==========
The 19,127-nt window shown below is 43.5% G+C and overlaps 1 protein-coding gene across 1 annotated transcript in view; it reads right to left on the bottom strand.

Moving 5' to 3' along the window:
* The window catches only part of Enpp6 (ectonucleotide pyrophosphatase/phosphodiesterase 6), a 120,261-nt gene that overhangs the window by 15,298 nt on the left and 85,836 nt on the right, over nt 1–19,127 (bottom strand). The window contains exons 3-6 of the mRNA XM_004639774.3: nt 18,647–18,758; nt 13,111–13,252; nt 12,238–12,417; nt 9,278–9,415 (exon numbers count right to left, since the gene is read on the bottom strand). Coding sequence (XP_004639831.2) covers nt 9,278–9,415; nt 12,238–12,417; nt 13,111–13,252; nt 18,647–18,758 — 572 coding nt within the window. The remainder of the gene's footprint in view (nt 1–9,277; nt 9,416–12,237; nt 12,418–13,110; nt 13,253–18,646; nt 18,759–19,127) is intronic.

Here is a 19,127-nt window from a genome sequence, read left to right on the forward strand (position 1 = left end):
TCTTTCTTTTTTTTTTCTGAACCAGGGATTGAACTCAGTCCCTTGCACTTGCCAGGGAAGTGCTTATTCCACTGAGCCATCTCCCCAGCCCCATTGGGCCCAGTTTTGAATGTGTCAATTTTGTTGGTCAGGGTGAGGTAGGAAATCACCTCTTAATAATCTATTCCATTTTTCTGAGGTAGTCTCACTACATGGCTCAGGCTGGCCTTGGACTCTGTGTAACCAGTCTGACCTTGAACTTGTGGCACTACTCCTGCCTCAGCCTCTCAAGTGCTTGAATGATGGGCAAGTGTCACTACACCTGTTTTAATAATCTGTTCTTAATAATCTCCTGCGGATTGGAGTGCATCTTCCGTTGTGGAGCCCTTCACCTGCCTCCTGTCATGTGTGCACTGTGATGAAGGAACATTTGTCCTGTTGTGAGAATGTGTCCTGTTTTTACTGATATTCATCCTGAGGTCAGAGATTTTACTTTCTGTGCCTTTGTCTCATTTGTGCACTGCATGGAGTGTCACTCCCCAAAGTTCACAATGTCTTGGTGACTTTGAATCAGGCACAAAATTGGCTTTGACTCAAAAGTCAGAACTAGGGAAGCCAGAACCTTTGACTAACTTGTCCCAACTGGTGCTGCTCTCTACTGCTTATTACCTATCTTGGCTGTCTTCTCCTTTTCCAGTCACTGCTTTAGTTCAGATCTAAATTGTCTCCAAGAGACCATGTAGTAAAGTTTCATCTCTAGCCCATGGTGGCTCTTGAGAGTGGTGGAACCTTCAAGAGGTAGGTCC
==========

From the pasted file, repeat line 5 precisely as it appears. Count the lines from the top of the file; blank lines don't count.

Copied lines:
TCTTTCTTTTTTTTTTCTGAACCAGGGATTGAACTCAGTCCCTTGCACTTGCCAGGGAAGTGCTTATTCCACTGAGCCATCTCCCCAGCCCCATTGGGCCCAGTTTTGAATGTGTCAATTTTGTTGGTCAGGGTGAGGTAGGAAATCACCTCTTAATAATCTATTCCATTTTTCTGAGGTAGTCTCACTACATGGCTCAGGCTGGCCTTGGACTCTGTGTAACCAGTCTGACCTTGAACTTGTGGCACTACTCCTGCCTCAGCCTCTCAAGTGCTTGAATGATGGGCAAGTGTCACTACACCTGTTTTAATAATCTGTTCTTAATAATCTCCTGCGGATTGGAGTGCATCTTCCGTTGTGGAGCCCTTCACCTGCCTCCTGTCATGTGTGCACTGTGATGAAGGAACATTTGTCCTGTTGTGAGAATGTGTCCTGTTTTTACTGATATTCATCCTGAGGTCAGAGATTTTACTTTCTGTGCCTTTGTCTCATTTGTGCACTGCATGGAGTGTCACTCCCCAAAGTTCACAATGTCTTGGTGACTTTGAATCAGGCACAAAATTGGCTTTGACTCAAAAGTCAGAACTAGGGAAGCCAGAACCTTTGACTAACTTGTCCCAACTGGTGCTGCTCTCTACTGCTTATTACCTATCTTGGCTGTCTTCTCCTTTTCCAGTCACTGCTTTAGTTCAGATCTAAATTGTCTCCAAGAGACCATGTAGTAAAGTTTCATCTCTAGCCCATGGTGGCTCTTGAGAGTGGTGGAACCTTCAAGAGGTAGGTCC